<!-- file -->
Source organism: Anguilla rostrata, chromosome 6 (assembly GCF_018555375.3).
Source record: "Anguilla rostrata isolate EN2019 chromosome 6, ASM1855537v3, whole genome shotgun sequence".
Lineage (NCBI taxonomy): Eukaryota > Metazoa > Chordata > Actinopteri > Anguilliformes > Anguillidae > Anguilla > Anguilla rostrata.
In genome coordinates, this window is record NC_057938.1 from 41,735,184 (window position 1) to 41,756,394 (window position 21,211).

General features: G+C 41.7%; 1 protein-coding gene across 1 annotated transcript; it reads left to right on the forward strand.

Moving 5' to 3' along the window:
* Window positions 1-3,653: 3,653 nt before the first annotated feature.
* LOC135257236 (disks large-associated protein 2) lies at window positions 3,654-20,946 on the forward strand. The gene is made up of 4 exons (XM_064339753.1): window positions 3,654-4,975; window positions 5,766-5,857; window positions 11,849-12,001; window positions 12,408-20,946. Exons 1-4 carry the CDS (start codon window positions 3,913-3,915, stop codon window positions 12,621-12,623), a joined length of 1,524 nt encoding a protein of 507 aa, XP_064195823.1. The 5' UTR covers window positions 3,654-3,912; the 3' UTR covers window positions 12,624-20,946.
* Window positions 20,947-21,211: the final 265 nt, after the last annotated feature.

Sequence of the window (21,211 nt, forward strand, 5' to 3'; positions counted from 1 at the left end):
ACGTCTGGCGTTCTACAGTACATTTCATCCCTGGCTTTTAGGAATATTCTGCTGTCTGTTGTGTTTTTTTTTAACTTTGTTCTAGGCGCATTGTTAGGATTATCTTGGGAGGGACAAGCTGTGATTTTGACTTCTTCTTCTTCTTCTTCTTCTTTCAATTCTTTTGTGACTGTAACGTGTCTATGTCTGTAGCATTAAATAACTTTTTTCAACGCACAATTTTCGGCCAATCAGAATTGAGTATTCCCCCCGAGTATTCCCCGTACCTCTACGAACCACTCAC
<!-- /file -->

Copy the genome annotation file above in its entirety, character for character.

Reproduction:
Source organism: Anguilla rostrata, chromosome 6 (assembly GCF_018555375.3).
Source record: "Anguilla rostrata isolate EN2019 chromosome 6, ASM1855537v3, whole genome shotgun sequence".
Lineage (NCBI taxonomy): Eukaryota > Metazoa > Chordata > Actinopteri > Anguilliformes > Anguillidae > Anguilla > Anguilla rostrata.
In genome coordinates, this window is record NC_057938.1 from 41,735,184 (window position 1) to 41,756,394 (window position 21,211).

General features: G+C 41.7%; 1 protein-coding gene across 1 annotated transcript; it reads left to right on the forward strand.

Moving 5' to 3' along the window:
* Window positions 1-3,653: 3,653 nt before the first annotated feature.
* LOC135257236 (disks large-associated protein 2) lies at window positions 3,654-20,946 on the forward strand. The gene is made up of 4 exons (XM_064339753.1): window positions 3,654-4,975; window positions 5,766-5,857; window positions 11,849-12,001; window positions 12,408-20,946. Exons 1-4 carry the CDS (start codon window positions 3,913-3,915, stop codon window positions 12,621-12,623), a joined length of 1,524 nt encoding a protein of 507 aa, XP_064195823.1. The 5' UTR covers window positions 3,654-3,912; the 3' UTR covers window positions 12,624-20,946.
* Window positions 20,947-21,211: the final 265 nt, after the last annotated feature.

Sequence of the window (21,211 nt, forward strand, 5' to 3'; positions counted from 1 at the left end):
ACGTCTGGCGTTCTACAGTACATTTCATCCCTGGCTTTTAGGAATATTCTGCTGTCTGTTGTGTTTTTTTTTAACTTTGTTCTAGGCGCATTGTTAGGATTATCTTGGGAGGGACAAGCTGTGATTTTGACTTCTTCTTCTTCTTCTTCTTCTTTCAATTCTTTTGTGACTGTAACGTGTCTATGTCTGTAGCATTAAATAACTTTTTTCAACGCACAATTTTCGGCCAATCAGAATTGAGTATTCCCCCCGAGTATTCCCCGTACCTCTACGAACCACTCAC